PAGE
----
Tuesday, May 23, 2006

Killing fields?

A day after the US House of Representatives re-opened the case on A.Q. Khan's network of death, a Pakistani senator has come out with claims that the country's nuclear program has been dumping radioactive waste in the open. The government has issued its predicatable denial, but more revelations will undoubtedly follow in the days and weeks ahead. If our nuclear guardians turned a blind eye to the export of their deadly technology, it would be hardly be surprising if allegations of domestic malfeasance are proved to be true.

Discussion of the country's nuclear program is conspicuously absent from the national press and it remains firmly hidden behind a veil of secrecy. If these allegations gain momentum they may be welcomed for not only exposing possible criminal liability but for also chipping away at that wall of secrecy. Another interesting fact: the allegations have been made by a member of the ruling PML-Q - Musharraf's own party. The cracks in the system keep growing wider.

Pakistani lawmaker says nuclear waste dumped in open

Tue May 23, 2006 5:24 PM IST

ISLAMABAD (Reuters) - A Pakistani lawmaker on Tuesday accused the country's nuclear authorities of dumping radioactive waste near a village in central Punjab province, causing cancer, miscarriages, and infertility among villagers and livestock.

Senator Sardar Jamal Khan Leghari said tonnes of contaminated waste from milled uranium had been dumped outside abandoned mines in Baghalchur village, some 350 km southwest of Islamabad, flouting international nuclear safety norms.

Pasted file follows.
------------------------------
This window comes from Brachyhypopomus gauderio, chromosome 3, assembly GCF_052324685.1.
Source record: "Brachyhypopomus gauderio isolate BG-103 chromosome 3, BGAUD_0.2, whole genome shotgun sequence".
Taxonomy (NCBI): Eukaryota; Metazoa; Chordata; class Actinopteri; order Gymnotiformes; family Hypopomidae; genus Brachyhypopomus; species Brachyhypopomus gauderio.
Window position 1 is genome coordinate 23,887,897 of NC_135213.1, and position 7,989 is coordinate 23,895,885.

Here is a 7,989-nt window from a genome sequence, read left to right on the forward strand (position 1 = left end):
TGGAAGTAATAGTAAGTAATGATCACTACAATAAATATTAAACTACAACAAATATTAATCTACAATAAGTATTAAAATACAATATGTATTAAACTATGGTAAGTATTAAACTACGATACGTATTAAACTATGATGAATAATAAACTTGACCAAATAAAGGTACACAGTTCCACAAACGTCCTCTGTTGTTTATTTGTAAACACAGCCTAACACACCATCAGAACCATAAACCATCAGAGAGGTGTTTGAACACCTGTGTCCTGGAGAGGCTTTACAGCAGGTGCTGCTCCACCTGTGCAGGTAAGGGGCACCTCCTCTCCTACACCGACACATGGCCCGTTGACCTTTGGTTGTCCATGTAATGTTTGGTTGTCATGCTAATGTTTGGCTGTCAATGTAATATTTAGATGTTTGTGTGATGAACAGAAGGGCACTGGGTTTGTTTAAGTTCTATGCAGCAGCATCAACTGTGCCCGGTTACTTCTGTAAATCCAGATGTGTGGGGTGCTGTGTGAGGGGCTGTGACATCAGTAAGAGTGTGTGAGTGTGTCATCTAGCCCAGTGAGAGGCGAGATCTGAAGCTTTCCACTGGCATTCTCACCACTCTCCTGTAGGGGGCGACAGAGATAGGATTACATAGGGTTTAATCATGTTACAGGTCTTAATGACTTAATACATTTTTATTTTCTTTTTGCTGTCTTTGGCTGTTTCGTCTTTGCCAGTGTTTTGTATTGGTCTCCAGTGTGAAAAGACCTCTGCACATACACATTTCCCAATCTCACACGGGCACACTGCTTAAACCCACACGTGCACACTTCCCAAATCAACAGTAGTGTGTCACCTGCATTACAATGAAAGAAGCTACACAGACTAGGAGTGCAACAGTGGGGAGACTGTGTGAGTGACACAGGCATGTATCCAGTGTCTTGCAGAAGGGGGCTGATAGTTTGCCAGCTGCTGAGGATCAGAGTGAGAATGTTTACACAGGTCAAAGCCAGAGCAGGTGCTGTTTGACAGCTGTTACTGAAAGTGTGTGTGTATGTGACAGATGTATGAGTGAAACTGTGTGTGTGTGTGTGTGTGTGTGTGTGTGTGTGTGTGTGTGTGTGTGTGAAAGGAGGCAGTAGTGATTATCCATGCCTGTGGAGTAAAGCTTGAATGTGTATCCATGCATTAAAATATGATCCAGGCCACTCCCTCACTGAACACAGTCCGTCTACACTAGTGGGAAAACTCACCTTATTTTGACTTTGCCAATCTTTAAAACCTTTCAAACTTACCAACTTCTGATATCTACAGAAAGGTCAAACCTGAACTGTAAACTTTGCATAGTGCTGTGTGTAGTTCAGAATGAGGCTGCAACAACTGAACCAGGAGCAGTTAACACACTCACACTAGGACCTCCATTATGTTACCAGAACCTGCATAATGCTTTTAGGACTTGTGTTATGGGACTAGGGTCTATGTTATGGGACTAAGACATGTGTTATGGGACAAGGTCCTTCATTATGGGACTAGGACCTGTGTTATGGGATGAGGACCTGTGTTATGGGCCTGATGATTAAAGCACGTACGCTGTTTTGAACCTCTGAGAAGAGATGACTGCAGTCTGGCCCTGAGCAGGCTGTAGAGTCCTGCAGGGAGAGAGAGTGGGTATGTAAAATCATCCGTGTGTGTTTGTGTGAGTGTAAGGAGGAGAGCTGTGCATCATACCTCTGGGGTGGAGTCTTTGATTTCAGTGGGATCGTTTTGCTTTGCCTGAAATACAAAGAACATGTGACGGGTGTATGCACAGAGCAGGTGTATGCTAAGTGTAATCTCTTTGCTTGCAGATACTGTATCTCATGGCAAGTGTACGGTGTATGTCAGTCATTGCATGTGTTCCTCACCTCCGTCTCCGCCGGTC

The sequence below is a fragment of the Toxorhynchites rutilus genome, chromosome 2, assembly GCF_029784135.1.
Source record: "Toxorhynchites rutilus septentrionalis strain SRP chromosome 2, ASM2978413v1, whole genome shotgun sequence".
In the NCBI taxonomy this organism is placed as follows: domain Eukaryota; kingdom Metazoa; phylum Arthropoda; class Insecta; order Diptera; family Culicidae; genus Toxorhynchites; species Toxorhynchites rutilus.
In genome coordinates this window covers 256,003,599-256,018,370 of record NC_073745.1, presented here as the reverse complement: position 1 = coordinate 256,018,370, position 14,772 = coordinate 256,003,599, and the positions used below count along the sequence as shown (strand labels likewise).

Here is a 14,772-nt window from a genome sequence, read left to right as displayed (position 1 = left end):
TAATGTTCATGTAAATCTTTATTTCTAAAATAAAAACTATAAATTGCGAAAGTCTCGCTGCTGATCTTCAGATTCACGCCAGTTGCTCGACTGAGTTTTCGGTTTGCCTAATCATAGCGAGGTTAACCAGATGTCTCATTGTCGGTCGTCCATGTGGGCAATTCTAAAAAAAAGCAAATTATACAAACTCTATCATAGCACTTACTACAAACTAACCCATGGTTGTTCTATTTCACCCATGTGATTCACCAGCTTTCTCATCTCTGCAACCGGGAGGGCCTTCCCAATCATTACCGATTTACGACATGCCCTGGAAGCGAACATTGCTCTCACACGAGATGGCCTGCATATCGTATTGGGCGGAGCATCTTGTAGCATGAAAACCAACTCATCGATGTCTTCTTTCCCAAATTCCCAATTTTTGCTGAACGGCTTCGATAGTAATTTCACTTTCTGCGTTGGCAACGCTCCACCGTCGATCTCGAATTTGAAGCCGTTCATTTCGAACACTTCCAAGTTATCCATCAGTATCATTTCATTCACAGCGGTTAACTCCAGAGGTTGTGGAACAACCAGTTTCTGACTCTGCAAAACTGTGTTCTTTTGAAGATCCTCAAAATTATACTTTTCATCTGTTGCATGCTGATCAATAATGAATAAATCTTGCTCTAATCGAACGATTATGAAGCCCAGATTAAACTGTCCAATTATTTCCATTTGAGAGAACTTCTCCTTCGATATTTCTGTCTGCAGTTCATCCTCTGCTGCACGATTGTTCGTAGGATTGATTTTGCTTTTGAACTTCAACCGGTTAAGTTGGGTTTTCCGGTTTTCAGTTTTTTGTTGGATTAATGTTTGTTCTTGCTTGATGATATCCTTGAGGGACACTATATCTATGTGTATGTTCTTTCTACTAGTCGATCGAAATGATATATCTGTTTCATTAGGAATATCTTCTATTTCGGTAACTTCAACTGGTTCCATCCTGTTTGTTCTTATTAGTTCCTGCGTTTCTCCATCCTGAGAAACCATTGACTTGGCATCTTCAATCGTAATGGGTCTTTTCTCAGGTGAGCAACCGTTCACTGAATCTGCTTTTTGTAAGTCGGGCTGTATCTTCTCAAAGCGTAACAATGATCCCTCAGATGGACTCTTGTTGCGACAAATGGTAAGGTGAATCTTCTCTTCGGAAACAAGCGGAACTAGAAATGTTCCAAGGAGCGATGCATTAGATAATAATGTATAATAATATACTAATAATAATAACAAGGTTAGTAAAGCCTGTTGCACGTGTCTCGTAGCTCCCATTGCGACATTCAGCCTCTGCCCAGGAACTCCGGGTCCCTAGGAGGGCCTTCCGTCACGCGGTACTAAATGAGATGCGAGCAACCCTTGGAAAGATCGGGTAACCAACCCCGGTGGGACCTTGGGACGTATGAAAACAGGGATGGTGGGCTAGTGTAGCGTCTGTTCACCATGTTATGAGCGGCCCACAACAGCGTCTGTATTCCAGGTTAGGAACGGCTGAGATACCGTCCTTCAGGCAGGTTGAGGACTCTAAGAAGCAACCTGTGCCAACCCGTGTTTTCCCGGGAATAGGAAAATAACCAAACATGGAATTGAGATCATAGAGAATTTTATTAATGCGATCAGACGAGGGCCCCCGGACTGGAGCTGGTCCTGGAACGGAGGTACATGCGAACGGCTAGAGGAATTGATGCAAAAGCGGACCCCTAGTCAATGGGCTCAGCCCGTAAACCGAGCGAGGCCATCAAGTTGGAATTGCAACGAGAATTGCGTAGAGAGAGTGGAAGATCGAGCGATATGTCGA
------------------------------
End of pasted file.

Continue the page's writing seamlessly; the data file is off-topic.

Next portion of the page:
"It is fact. It is a matter of security of our people and animals," Leghari, a member of the ruling Pakistan Muslim League (PML-Q) and son of a former president, told Reuters.

The lawmaker said the country's two prime nuclear institutions, Pakistan Atomic Energy Commission (PAEC) and Kahuta Research Laboratory (KRL), dumped radioactive waste in the area.

PAEC issued a statement on Saturday saying no waste was dumped in the open. It was disposed of in caverns that were fenced off and guarded against intruders.

PAEC said it has not found radioactivity in water, vegetation and air during its regular surveillance in the area.

"No dumping of this waste is being undertaken in the open but in specially prepared rooms/caverns," it said.

Leghari maintained that, due to uranium radiation, the rate of miscarriages, infertility, cancer and skin-related diseases had increased 200 percent in his constituency of Choti, some 100 km away (62 miles) from the dumping area.

"I have proof. We conducted survey and collected about 1,200 samples from Choti," he said adding that he planned to present the evidence in parliament.

Last week, a bushfire broke out near PAEC's uranium extraction plant near Baghalchur, in Dera Ghazi Khan district, raising a scare over safety at the facility.

Residents had earlier filed a case against PAEC, out of fear that it was dumping nuclear waste in the area. The proceedings were being conducted behind closed doors.

Pakistan conducted nuclear tests in 1998 and many aspects of its nuclear programme remain secret.

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